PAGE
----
This model shows the basic functioning and dynamics of a 'modern monetary system'.
The non-government sectors, consisting of the private and foreign sectors initial y starts with zero currency units. It is important to realize that after creating a new currency the government must first spend currency units into the economy before they can be used: without currency units the private sector could not even pay taxes! A government that has its own freely floating currency can create as much money as it wants. It does not need tax receipts to finance its spending, and any money it spends into the economy above that collected in taxes represents income for the private sector. The model show that the government initially created 9 trillion money units, but spent only six trillion into the economy. The six trillion showed up as a government deficit but as wealth in the non-government sector.
Since the government can create as many money units as it wishes and transfer them to the private sector to ensure an adequate level of demand in the economy, austerity is unnecessary: money is available, though real resource may be scarce. This also shows that the government can contribute actively towards the creation of prosperity.
This model was originally created by Gene Bellinger, IM 3206, from which this version was cloned. Using the model: simulate...
Foreign sector: Foreign Countries and Firms to which the government and private sectors make payments for imports of goods and services and receive receipts for exports they make to them.
Government spending: The government makes purchases from the private sector and supports social programs which result in a flow of money from the government to the private sector.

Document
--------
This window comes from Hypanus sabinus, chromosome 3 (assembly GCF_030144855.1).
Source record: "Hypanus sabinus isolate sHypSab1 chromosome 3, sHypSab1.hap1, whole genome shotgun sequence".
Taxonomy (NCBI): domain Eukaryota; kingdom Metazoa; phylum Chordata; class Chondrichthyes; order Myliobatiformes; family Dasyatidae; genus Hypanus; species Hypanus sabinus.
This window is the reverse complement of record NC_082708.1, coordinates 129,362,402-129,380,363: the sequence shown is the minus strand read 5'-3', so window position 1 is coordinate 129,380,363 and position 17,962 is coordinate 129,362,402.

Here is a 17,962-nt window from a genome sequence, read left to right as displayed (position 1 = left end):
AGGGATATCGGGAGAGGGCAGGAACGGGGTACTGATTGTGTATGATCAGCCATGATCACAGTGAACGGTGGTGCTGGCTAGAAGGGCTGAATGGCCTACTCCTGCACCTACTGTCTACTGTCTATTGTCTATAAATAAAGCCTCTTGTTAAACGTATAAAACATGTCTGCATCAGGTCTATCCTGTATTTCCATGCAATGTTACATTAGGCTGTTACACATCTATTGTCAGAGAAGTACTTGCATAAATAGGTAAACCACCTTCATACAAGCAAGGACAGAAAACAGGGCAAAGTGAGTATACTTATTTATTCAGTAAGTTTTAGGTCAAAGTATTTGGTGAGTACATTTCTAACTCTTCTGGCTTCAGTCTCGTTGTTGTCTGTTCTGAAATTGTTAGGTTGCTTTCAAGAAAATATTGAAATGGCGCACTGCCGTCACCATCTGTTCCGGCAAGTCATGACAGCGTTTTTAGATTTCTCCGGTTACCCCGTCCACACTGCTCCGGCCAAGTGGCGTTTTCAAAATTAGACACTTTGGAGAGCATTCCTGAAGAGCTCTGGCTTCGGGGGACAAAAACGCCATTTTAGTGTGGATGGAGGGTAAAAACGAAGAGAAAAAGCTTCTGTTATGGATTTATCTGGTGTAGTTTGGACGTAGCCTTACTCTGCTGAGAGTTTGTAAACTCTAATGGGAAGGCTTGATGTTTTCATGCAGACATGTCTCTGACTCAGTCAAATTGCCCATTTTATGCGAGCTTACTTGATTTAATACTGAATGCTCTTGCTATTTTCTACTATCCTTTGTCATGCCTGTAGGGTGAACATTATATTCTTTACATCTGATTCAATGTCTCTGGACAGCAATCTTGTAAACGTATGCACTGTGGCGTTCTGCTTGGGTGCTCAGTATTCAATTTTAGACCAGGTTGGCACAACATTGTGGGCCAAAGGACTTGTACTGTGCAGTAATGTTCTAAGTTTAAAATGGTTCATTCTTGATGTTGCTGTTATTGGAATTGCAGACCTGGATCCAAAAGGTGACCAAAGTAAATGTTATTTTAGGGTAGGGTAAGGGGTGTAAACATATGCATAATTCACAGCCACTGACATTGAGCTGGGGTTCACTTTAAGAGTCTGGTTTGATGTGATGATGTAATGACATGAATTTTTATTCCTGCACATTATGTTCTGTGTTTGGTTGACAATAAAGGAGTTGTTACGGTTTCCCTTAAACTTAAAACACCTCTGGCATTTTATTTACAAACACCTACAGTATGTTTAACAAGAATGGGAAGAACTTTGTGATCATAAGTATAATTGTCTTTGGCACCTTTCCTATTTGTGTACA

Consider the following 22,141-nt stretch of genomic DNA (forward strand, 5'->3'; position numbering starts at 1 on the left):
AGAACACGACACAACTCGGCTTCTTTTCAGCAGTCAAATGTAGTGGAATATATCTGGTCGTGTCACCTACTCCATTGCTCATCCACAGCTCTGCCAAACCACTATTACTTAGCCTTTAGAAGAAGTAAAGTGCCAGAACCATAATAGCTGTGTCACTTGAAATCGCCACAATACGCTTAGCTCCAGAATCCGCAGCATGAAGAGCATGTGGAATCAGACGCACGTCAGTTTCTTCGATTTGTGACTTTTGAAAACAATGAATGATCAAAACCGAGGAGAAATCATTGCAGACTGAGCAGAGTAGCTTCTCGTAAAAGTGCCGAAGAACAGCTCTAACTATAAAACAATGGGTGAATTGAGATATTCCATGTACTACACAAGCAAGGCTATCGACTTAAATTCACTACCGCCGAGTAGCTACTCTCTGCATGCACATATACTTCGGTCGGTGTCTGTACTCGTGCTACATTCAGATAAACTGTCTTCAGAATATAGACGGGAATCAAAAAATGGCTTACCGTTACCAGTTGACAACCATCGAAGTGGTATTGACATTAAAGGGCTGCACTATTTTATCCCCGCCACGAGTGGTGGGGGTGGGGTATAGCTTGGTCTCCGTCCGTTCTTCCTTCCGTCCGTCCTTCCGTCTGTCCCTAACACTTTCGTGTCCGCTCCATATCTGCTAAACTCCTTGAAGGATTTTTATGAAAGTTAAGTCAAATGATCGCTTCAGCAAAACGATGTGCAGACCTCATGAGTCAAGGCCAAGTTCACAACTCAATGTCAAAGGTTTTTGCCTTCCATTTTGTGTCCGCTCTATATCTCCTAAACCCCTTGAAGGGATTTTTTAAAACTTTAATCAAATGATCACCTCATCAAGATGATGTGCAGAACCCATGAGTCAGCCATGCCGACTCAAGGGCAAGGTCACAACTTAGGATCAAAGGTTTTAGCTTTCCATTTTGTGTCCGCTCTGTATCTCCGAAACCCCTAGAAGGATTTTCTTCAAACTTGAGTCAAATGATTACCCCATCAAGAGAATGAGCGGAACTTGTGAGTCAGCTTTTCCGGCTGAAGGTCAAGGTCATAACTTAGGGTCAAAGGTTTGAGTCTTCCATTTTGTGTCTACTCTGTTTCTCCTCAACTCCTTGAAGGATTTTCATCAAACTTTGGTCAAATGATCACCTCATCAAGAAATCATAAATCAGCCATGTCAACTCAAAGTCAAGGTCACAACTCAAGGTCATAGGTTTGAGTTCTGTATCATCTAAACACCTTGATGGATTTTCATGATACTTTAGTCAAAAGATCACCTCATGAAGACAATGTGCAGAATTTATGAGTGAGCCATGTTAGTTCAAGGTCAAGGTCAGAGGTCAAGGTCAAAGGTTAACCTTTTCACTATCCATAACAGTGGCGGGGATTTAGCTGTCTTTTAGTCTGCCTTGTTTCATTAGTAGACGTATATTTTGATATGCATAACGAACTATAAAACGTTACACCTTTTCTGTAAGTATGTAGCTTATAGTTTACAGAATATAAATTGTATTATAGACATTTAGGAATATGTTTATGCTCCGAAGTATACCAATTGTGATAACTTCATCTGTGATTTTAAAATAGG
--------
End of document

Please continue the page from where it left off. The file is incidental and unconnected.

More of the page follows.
Government taxes: The government levies taxes on the private sector as well as various fees which results in the flow of money from the private sector to the government.
Private sector: Firms, Households and Financial institutions which are privately owned.
Government import payments: The government procures some things directly from outside the country as well as providing foreign aid. Both of these actions result in money flows from the government sector to the foreign sector.
Government export receipts: The government makes sales to the foreign sector which results in money flow from the foreign sector to the government sector.
Private sector payments: The private sectors makes purchases from the foreign sector which results in money flow from the private sector to the foreign sector.
Private sector receipts: The private sector exports goods and services to the foreign sector which results in money flow from the foreign sector to the private sector.
Using the model: simulate...